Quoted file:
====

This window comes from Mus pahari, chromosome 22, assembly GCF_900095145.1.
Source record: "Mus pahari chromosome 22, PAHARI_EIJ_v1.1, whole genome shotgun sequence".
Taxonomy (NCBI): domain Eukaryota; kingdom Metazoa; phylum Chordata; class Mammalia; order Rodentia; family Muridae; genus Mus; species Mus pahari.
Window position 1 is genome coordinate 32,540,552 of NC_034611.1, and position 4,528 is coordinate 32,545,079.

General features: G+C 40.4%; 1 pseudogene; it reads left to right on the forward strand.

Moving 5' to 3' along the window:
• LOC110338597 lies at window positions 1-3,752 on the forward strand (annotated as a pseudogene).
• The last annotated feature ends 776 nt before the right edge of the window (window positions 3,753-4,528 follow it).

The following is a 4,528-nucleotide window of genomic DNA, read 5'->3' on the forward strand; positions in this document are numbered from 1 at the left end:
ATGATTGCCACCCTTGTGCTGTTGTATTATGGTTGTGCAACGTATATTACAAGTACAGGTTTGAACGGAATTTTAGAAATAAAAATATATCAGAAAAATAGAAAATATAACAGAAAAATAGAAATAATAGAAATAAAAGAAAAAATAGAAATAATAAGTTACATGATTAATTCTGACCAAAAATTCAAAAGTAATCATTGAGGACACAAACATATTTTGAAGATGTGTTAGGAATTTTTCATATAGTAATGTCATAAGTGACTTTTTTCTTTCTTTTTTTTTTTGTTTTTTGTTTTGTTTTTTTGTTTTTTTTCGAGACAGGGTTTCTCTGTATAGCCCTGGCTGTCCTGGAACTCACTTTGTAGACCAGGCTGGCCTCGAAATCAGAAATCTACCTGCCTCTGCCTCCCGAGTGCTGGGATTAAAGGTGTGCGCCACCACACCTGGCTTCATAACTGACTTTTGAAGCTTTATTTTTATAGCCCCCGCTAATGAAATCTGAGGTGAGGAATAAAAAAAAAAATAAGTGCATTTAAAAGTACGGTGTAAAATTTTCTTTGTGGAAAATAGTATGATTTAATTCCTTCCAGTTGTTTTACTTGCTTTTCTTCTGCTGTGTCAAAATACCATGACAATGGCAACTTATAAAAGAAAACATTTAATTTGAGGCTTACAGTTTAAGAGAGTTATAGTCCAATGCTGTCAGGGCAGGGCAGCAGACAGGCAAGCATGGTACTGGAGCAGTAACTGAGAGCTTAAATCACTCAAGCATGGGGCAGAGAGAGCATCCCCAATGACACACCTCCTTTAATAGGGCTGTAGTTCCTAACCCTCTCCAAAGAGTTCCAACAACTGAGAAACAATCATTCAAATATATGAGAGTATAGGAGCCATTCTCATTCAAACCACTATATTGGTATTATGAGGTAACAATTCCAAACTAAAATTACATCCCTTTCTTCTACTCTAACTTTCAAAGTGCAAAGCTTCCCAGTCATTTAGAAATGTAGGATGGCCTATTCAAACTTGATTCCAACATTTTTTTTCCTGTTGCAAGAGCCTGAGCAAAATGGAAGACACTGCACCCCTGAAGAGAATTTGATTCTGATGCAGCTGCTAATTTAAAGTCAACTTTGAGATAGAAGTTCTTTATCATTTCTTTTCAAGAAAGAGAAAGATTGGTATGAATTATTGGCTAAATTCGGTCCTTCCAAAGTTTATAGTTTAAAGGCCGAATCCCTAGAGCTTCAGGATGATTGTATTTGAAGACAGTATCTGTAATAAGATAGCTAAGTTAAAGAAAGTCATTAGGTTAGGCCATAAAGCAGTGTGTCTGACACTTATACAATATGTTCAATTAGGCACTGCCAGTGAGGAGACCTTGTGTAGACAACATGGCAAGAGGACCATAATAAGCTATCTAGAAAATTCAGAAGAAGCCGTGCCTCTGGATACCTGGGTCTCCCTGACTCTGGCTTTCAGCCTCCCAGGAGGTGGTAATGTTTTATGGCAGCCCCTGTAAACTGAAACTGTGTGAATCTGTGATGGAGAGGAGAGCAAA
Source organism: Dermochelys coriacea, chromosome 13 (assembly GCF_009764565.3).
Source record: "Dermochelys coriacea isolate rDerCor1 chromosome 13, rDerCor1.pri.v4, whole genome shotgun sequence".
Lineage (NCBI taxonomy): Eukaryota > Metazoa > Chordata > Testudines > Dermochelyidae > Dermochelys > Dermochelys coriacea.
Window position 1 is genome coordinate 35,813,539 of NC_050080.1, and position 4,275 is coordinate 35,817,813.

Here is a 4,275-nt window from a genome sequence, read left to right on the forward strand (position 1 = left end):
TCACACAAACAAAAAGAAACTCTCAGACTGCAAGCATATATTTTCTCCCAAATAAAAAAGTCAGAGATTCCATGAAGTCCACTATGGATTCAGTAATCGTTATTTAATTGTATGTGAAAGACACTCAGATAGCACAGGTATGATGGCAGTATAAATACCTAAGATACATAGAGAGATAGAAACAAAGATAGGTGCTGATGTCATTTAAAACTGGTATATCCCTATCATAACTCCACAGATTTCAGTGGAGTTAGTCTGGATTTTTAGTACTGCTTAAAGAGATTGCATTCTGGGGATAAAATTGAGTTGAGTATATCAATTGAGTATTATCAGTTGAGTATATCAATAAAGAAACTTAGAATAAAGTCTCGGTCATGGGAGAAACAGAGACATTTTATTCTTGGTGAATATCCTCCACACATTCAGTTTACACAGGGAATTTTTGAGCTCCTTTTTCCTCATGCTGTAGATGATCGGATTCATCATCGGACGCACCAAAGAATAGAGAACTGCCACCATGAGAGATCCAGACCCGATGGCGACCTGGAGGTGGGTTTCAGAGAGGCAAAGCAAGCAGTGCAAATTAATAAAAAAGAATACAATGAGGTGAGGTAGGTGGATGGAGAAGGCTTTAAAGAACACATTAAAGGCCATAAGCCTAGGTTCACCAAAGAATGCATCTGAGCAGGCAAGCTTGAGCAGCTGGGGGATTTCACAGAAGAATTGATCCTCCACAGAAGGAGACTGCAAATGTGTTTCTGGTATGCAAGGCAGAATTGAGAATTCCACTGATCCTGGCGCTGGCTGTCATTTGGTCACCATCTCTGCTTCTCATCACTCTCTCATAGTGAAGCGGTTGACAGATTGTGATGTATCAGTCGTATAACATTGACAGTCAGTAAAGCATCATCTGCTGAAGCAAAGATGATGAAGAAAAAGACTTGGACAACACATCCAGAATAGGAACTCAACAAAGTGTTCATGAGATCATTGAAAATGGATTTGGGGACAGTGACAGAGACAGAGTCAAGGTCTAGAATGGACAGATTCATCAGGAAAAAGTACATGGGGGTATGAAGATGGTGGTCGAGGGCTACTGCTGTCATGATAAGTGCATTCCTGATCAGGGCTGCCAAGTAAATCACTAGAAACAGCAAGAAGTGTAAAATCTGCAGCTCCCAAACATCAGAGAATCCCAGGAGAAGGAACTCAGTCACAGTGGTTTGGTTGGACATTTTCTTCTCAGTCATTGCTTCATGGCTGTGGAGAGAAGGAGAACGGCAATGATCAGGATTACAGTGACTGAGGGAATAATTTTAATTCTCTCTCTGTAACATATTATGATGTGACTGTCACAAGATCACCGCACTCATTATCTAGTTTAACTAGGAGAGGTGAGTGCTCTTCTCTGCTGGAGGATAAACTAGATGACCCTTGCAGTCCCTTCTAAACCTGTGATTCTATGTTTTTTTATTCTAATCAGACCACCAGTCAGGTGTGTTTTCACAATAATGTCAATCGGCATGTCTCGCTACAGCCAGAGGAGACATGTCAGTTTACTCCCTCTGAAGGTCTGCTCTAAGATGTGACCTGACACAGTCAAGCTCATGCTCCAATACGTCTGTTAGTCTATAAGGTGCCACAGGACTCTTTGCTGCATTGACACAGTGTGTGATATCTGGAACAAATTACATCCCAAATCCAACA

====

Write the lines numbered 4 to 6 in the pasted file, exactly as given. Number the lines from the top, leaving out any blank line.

Window position 1 is genome coordinate 32,540,552 of NC_034611.1, and position 4,528 is coordinate 32,545,079.

General features: G+C 40.4%; 1 pseudogene; it reads left to right on the forward strand.

Moving 5' to 3' along the window: